Cultivate diverse connections to increase creativity
The last year has been a huge experiment in virtual working. A year on, organisations are now in a better position to understand the impact of large-scale virtual working on productivity, engagement, and well-being. So, what have we learnt? And, what do we need to consider in the next shift towards hybrid working?
The 2021 Work Trend Index report by Microsoft highlighted a number of findings:
- – 73% of employees wanted flexible, remote work options to continue
- – 63% of employees wanted more in-person work or collaboration post-pandemic
- – 39% of people felt exhausted. Self-assessed productivity remained the same or higher, with time in virtual meetings doubling from the previous year, and after-hours chats increasing 42%.
- – Our networks and connections shrunk. People narrowed their interactions to their immediate teams, letting connections with people in their broader professional networks lapse.
There are many potential upsides of working virtually (e.g. no commute, more flexible hours, the chance to spend more time with family, volunteer or do other things) and people want it to continue to a degree. However, there is a need to combat digital exhaustion and be deliberate about connecting with people outside narrowed circles as a result of virtual working.
Technology can help us connect and interact no matter where we are or what time of day it is, but it can be difficult to switch off. To combat this, some organisations have implemented policies to help employees retain work-life balance and make time for focused individual work, such as asking people not to send emails after the close of the business day, or ring fencing a day or morning a week where no one can schedule internal meetings.
The trend towards smaller, more siloed networks is worrying. Working virtually has meant that many of the informal day-to-day interactions people have in the workplace have dropped away. Interactions such as conversations with colleagues in adjacent business areas, whilst waiting for the lift or getting a coffee help to share information and connect ideas in an organic way. This is critical to enabling creativity and innovation as well as building relationships and networks. One of the factors that fuelled tech innovation in Silicon Valley was the existence of spaces that helped people easily and frequently connect and share ideas2. Smaller networks can lead to less creative problem solving, a lack of cross-functional collaboration, disconnection from the overall goals of organisations, and less innovation.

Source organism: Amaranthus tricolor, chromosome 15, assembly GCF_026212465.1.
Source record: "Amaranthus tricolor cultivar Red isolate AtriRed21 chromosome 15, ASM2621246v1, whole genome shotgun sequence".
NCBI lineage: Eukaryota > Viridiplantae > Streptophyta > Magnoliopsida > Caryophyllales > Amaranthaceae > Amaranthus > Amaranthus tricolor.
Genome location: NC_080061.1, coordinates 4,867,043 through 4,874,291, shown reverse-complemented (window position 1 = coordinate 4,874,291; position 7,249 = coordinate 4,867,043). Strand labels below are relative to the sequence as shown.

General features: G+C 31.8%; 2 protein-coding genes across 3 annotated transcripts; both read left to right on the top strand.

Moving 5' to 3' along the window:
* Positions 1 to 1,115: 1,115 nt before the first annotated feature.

Whether people continue to work virtually or move towards hybrid working, there is a need to be more intentional about maintaining connections with people outside our immediate teams. Antidotes to this include setting up “coffee roulettes” where people within a function are randomly paired up to chat and network. Another approach is to set aside time each week to call a colleague in a different team or business function to talk about a shared work challenge.
Working virtually presents opportunities as well as challenges. Opportunities include the ability to acquire talent from anywhere in the world, democratise access to learning and development, and diversify and retain employee talent by providing flexible working arrangements. However, to maintain individual well-being, productivity and increase organisational performance, leaders and organisations must also help people maintain a work-life balance and stay connected with people outside their immediate teams. These are lessons we should ensure we apply in the next phase of hybrid working.
Microsoft (2021). 2021 Work Trend Index: Annual Report. The Next Great Disruption Is Hybrid Work – Are We Ready?
Syed, M (2019). Rebel Ideas. London: John Murray.